Q: I'm a client and my new campaign has just been banned by the TV

regulators for being offensive and misleading. I signed off the work but

had some reservations, which I expressed at the time, though admittedly

not very loudly. Should I take full responsibility or make my agency


A: Clients need to make up their minds early on in life which kind of

client they want to be: absolute bastard or agency groupie. There are no

half measures. You show every sign of wanting to be an absolute bastard

but not quite having the bottle for it. As a consequence, you come

across as feeble: a view your agency will certainly share.

You say you expressed some reservations, though not very loudly. Bastard

clients don't have to express things loudly in order to be obeyed.

Having expressed these reservations, you then signed off the work.

Bastard clients have the welcome virtue of consistency: they'd never

express unease and then wimpishly ignore their own misgivings.

If you want, however belatedly, not only to earn the respect of your

agency but also to relieve them of uncertainty, now's your


The true bastard wouldn't hesitate. Don't go into detail; don't argue

the case; don't concede the smallest jot of responsibility. Just make

them pay.

The alternative is to settle for a lifetime career as an agency groupie

- thus sacrificing the respect of your main board for an infinite number

of agency lunches. It's not a bad option for the unambitious.

Q: We recently pitched for a piece of business to be told we hadn't won

it as the client had seen a better creative idea. Fair dos but bugger me

we've just seen their new campaign up on the hoardings and it's all but

the idea we presented. What should we do?

A: Smile.

Q: I'm a relatively junior creative and worked on a pitch over the

weekend at home. My mum looked at my work and said it was a load of old

nonsense. She came up with an idea that was not only clever but my

creative director patted me on the back for producing a "pitch winner".

I'm not worried about nicking my mum's idea but do you think "real"

people know more about ads than we do?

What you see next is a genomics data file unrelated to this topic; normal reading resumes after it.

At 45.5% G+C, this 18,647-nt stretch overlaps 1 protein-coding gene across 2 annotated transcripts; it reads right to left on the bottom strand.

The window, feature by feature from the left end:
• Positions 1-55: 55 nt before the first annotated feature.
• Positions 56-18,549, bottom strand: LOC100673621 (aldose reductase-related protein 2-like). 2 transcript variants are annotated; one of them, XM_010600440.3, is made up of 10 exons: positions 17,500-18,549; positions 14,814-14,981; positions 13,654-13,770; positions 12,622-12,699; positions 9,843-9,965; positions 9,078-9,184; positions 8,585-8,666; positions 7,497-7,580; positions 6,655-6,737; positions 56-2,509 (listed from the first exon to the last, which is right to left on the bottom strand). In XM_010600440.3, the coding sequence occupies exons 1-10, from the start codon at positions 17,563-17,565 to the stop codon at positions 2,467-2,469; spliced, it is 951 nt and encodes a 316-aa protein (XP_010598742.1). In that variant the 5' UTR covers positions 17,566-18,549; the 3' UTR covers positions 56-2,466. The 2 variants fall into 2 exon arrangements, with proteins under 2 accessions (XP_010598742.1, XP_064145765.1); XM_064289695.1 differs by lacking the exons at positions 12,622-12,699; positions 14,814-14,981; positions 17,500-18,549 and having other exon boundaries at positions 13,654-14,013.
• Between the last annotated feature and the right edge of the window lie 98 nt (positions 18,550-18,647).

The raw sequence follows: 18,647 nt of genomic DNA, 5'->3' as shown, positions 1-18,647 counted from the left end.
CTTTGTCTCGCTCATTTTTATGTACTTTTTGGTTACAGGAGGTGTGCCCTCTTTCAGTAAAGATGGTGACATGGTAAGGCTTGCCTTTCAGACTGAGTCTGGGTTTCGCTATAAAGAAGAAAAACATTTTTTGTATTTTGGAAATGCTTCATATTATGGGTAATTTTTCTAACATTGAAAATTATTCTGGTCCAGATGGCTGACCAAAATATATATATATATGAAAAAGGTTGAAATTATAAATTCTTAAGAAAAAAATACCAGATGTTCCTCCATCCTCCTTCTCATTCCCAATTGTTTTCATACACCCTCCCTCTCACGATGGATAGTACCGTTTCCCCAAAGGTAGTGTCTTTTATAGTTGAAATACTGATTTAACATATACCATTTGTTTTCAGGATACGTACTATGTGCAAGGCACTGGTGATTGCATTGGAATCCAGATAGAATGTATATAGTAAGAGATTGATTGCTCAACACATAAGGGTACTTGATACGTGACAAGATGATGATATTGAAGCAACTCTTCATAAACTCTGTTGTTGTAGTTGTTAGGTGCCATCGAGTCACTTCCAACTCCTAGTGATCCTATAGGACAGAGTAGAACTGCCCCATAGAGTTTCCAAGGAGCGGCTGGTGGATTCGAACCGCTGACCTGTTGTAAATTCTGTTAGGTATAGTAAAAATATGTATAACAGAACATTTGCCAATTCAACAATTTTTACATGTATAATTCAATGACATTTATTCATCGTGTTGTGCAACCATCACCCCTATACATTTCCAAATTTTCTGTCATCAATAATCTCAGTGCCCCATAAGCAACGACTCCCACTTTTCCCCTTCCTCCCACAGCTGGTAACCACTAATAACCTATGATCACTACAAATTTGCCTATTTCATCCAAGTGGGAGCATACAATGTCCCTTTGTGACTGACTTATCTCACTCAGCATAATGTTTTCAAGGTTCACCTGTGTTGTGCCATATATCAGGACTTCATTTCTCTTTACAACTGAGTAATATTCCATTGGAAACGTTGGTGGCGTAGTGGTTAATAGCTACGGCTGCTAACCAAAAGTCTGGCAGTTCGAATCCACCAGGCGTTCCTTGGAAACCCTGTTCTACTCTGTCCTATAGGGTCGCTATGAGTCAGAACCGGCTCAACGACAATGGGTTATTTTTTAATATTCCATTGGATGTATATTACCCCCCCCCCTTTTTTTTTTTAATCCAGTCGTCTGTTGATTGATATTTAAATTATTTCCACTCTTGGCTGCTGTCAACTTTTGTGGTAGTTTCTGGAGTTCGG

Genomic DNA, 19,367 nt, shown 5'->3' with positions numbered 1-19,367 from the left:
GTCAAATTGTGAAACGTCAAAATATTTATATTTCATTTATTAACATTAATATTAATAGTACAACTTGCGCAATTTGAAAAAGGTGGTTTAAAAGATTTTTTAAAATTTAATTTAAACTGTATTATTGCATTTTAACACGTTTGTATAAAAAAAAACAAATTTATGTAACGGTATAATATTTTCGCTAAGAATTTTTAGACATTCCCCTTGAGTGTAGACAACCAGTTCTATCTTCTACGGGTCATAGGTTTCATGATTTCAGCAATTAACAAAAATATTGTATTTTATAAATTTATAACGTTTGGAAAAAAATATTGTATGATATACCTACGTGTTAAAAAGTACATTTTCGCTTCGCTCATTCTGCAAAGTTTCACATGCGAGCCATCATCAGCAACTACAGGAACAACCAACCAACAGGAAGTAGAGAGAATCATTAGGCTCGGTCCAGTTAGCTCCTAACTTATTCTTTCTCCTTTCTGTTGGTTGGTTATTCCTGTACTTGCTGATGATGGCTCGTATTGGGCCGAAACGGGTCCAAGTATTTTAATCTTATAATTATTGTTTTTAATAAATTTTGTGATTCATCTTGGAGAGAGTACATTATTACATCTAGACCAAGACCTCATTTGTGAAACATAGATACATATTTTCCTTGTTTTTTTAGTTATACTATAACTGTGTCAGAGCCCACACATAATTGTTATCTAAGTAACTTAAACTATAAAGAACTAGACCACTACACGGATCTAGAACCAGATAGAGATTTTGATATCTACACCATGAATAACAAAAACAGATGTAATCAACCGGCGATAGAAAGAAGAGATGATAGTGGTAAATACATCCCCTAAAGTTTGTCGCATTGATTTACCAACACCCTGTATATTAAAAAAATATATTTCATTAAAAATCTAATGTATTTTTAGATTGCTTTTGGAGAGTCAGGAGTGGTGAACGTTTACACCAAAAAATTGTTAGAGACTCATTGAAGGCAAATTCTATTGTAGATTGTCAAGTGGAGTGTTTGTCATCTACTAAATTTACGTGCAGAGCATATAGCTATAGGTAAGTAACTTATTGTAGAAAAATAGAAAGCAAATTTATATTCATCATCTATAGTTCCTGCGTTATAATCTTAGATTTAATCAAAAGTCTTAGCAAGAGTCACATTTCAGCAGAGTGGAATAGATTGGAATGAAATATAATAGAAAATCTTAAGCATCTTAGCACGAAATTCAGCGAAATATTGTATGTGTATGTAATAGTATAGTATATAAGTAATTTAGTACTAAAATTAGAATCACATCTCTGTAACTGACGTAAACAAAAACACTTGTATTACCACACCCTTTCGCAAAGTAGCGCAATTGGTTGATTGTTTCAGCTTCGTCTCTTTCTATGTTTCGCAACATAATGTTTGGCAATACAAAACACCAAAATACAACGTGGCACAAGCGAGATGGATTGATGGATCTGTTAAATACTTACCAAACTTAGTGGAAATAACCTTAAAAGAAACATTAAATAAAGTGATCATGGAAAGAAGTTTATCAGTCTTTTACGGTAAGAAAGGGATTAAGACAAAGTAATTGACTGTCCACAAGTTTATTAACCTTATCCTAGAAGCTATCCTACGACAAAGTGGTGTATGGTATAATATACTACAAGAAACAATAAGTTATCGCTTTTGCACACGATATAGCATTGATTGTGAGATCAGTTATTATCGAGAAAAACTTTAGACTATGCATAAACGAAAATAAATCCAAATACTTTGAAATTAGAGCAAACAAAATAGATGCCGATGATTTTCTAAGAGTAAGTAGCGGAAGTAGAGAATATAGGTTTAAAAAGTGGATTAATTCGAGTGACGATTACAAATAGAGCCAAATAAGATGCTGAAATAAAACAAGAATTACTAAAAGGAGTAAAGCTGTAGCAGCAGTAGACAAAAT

A: Real people are even less able to make good advertising than creative

people. Both, however, suffer from a variant of the same disease: they

base all their ideas on other advertising.

Real people base their ideas on pre-war advertising and therefore favour

puns. So it is that, come spring, hundreds of real people send you the

same unsolicited idea for the lawnmower account you haven't got: CHOOSE

THE THORNTON ROTO-VAC - A "CUT" ABOVE THE REST! (Real people also favour

inverted commas: they are thought to help the slower-witted "get


Creative people, on the other hand, base their ideas on the most recent

D&AD book they can lay their hands on. Both real people and creative

people draw comfort from the misconception that, since their ideas look

like advertising, they must be good advertising.

Which brings me to your mother. Since your creative director applauded

it, it is inconceivable that your mother's idea was of the pre-war pun

variety: unless, of course, he took it to be a hilarious example of

post-modern, retro-neo-irony. The more likely explanation is that your

mother's idea accidentally echoed a recent award-winner. (The third

possibility, that your mother's idea was a genuine original, I dismiss

on the grounds that your creative director would certainly have failed

to recognise it.)

So it was probably a one-off fluke. But just in case, give her another

couple of briefs, anyway. If she keeps coming up with the goods, you've

got it made, man.

PS. With winter coming on, make sure your mother has a flu jab and keeps

well away from draughts.

- Jeremy Bullmore is a former chairman of J. Walter Thompson, a director

of Guardian Media Group and of WPP. He writes a monthly column for

Management Today. A more serious look at problems in the workplace, it

both inspired and complements On the Campaign Couch.

Address your problems to him at Campaign, 174 Hammersmith Road, London

W6 7JP. Or e-mail


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